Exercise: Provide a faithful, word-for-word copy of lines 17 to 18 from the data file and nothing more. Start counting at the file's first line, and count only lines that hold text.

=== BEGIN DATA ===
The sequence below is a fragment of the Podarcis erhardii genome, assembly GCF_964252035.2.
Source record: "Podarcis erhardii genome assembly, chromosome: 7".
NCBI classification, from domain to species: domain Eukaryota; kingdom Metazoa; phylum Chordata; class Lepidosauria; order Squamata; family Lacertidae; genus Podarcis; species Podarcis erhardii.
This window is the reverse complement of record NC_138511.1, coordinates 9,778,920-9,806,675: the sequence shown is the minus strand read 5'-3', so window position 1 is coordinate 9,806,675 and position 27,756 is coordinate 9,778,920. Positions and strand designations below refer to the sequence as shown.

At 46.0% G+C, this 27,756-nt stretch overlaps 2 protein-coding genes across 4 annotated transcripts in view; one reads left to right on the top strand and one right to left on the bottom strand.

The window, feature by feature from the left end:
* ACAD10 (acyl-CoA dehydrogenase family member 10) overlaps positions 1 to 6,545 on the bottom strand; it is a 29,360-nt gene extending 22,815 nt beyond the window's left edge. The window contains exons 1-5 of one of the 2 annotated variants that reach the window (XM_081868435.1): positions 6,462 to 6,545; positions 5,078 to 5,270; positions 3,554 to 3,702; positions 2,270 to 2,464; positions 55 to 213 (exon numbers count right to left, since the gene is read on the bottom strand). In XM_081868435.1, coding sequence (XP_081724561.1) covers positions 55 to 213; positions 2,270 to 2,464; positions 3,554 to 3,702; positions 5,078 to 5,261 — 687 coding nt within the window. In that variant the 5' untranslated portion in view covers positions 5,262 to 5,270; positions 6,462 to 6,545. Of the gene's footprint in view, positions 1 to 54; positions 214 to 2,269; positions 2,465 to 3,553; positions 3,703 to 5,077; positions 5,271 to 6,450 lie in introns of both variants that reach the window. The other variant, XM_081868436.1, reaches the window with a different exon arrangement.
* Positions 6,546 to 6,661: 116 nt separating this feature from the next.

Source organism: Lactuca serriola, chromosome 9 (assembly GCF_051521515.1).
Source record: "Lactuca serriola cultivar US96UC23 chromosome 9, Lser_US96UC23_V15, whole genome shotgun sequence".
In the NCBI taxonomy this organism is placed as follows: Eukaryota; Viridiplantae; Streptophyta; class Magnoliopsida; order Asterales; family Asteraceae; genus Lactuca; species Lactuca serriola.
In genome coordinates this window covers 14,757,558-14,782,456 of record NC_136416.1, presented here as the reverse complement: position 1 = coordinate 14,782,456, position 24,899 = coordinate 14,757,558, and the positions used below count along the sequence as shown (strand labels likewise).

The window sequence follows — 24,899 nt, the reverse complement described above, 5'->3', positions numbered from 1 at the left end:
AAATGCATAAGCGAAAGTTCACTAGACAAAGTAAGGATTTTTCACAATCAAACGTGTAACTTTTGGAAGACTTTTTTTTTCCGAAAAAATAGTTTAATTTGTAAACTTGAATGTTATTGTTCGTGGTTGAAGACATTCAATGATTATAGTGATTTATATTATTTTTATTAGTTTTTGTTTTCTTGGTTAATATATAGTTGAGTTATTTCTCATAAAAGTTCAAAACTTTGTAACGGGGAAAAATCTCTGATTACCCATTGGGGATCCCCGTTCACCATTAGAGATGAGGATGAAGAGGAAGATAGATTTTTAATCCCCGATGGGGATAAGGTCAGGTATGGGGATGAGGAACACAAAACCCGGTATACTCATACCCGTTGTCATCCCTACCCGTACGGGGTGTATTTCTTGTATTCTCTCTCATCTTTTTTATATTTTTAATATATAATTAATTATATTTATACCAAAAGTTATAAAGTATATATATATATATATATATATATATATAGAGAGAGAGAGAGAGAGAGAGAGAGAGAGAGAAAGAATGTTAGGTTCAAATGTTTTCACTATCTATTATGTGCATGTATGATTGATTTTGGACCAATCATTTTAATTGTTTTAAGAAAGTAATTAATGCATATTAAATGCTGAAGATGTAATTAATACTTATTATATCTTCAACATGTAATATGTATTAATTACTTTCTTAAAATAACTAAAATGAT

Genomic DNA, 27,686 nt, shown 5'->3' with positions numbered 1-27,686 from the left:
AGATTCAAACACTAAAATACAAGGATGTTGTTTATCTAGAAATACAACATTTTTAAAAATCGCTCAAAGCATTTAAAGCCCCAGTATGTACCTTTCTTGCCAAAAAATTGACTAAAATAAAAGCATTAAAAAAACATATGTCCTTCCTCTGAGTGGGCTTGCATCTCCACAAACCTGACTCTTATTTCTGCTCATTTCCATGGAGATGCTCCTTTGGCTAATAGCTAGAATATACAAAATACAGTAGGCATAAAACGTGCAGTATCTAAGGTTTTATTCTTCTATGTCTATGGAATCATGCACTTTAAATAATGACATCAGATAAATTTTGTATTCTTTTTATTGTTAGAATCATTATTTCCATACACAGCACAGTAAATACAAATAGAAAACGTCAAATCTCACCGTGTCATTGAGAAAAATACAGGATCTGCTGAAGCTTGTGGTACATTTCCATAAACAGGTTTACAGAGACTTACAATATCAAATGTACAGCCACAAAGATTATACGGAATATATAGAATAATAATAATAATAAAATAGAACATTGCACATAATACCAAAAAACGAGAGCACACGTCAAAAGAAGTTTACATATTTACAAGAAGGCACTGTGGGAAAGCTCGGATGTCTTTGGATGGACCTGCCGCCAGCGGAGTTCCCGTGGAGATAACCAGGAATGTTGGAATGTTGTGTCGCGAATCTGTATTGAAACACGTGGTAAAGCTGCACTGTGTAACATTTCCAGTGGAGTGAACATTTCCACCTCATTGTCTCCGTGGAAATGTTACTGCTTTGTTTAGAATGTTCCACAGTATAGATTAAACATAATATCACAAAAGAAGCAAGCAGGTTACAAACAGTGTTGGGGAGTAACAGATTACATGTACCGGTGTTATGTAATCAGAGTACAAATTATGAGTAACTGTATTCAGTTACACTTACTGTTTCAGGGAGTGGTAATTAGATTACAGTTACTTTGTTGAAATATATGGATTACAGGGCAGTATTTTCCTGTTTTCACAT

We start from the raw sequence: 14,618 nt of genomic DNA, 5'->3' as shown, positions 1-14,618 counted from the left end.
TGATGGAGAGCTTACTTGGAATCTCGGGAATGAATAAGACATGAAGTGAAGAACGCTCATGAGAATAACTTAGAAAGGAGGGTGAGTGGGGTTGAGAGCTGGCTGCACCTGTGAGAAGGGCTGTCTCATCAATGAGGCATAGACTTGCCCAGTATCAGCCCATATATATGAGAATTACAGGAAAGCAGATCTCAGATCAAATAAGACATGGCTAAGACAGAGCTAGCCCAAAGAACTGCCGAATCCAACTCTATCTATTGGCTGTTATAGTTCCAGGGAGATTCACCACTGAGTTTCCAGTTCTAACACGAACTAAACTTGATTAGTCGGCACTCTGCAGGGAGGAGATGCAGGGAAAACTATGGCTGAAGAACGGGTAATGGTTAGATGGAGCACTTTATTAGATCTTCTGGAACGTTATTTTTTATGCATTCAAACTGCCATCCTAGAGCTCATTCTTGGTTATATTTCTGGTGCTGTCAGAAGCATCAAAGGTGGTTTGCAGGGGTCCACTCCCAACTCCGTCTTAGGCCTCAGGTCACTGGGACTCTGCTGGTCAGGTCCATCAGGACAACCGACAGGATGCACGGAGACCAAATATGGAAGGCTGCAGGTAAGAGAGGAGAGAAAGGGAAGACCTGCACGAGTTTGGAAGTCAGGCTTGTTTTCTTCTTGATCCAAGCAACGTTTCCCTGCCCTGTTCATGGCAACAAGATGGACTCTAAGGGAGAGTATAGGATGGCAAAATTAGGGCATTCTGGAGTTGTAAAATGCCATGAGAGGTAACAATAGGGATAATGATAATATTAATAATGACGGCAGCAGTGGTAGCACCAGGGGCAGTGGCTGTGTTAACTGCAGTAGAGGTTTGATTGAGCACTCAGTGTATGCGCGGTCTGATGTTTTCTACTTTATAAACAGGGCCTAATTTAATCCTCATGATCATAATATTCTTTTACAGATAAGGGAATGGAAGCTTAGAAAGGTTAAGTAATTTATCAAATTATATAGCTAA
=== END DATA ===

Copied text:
We start from the raw sequence: 14,618 nt of genomic DNA, 5'->3' as shown, positions 1-14,618 counted from the left end.
TGATGGAGAGCTTACTTGGAATCTCGGGAATGAATAAGACATGAAGTGAAGAACGCTCATGAGAATAACTTAGAAAGGAGGGTGAGTGGGGTTGAGAGCTGGCTGCACCTGTGAGAAGGGCTGTCTCATCAATGAGGCATAGACTTGCCCAGTATCAGCCCATATATATGAGAATTACAGGAAAGCAGATCTCAGATCAAATAAGACATGGCTAAGACAGAGCTAGCCCAAAGAACTGCCGAATCCAACTCTATCTATTGGCTGTTATAGTTCCAGGGAGATTCACCACTGAGTTTCCAGTTCTAACACGAACTAAACTTGATTAGTCGGCACTCTGCAGGGAGGAGATGCAGGGAAAACTATGGCTGAAGAACGGGTAATGGTTAGATGGAGCACTTTATTAGATCTTCTGGAACGTTATTTTTTATGCATTCAAACTGCCATCCTAGAGCTCATTCTTGGTTATATTTCTGGTGCTGTCAGAAGCATCAAAGGTGGTTTGCAGGGGTCCACTCCCAACTCCGTCTTAGGCCTCAGGTCACTGGGACTCTGCTGGTCAGGTCCATCAGGACAACCGACAGGATGCACGGAGACCAAATATGGAAGGCTGCAGGTAAGAGAGGAGAGAAAGGGAAGACCTGCACGAGTTTGGAAGTCAGGCTTGTTTTCTTCTTGATCCAAGCAACGTTTCCCTGCCCTGTTCATGGCAACAAGATGGACTCTAAGGGAGAGTATAGGATGGCAAAATTAGGGCATTCTGGAGTTGTAAAATGCCATGAGAGGTAACAATAGGGATAATGATAATATTAATAATGACGGCAGCAGTGGTAGCACCAGGGGCAGTGGCTGTGTTAACTGCAGTAGAGGTTTGATTGAGCACTCAGTGTATGCGCGGTCTGATGTTTTCTACTTTATAAACAGGGCCTAATTTAATCCTCATGATCATAATATTCTTTTACAGATAAGGGAATGGAAGCTTAGAAAGGTTAAGTAATTTATCAAATTATATAGCTAA